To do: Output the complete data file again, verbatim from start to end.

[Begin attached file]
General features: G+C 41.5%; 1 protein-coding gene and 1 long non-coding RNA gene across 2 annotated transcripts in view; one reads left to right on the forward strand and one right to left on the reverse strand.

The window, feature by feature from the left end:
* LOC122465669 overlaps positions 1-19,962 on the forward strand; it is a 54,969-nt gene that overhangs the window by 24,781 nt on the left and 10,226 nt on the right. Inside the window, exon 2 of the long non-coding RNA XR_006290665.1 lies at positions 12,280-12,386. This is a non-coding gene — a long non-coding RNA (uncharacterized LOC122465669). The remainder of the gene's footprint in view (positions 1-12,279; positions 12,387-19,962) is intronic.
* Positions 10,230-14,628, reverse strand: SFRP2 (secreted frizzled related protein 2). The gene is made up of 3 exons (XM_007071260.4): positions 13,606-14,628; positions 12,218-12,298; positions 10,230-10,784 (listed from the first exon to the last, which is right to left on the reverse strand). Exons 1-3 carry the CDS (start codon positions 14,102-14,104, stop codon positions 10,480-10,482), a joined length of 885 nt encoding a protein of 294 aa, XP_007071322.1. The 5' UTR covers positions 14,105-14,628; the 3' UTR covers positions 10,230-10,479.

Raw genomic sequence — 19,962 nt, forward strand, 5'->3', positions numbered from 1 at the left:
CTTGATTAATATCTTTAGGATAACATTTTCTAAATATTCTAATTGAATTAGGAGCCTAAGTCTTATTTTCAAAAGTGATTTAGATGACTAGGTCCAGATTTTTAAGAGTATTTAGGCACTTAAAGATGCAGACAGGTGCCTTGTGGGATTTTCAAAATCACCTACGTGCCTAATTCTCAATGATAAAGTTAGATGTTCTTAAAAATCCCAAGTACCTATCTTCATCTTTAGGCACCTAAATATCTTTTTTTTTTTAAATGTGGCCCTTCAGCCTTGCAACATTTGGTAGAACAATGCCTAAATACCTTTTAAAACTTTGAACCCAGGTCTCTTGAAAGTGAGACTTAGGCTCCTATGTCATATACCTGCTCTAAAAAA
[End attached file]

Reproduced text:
General features: G+C 41.5%; 1 protein-coding gene and 1 long non-coding RNA gene across 2 annotated transcripts in view; one reads left to right on the forward strand and one right to left on the reverse strand.

The window, feature by feature from the left end:
* LOC122465669 overlaps positions 1-19,962 on the forward strand; it is a 54,969-nt gene that overhangs the window by 24,781 nt on the left and 10,226 nt on the right. Inside the window, exon 2 of the long non-coding RNA XR_006290665.1 lies at positions 12,280-12,386. This is a non-coding gene — a long non-coding RNA (uncharacterized LOC122465669). The remainder of the gene's footprint in view (positions 1-12,279; positions 12,387-19,962) is intronic.
* Positions 10,230-14,628, reverse strand: SFRP2 (secreted frizzled related protein 2). The gene is made up of 3 exons (XM_007071260.4): positions 13,606-14,628; positions 12,218-12,298; positions 10,230-10,784 (listed from the first exon to the last, which is right to left on the reverse strand). Exons 1-3 carry the CDS (start codon positions 14,102-14,104, stop codon positions 10,480-10,482), a joined length of 885 nt encoding a protein of 294 aa, XP_007071322.1. The 5' UTR covers positions 14,105-14,628; the 3' UTR covers positions 10,230-10,479.

Raw genomic sequence — 19,962 nt, forward strand, 5'->3', positions numbered from 1 at the left:
CTTGATTAATATCTTTAGGATAACATTTTCTAAATATTCTAATTGAATTAGGAGCCTAAGTCTTATTTTCAAAAGTGATTTAGATGACTAGGTCCAGATTTTTAAGAGTATTTAGGCACTTAAAGATGCAGACAGGTGCCTTGTGGGATTTTCAAAATCACCTACGTGCCTAATTCTCAATGATAAAGTTAGATGTTCTTAAAAATCCCAAGTACCTATCTTCATCTTTAGGCACCTAAATATCTTTTTTTTTTTAAATGTGGCCCTTCAGCCTTGCAACATTTGGTAGAACAATGCCTAAATACCTTTTAAAACTTTGAACCCAGGTCTCTTGAAAGTGAGACTTAGGCTCCTATGTCATATACCTGCTCTAAAAAA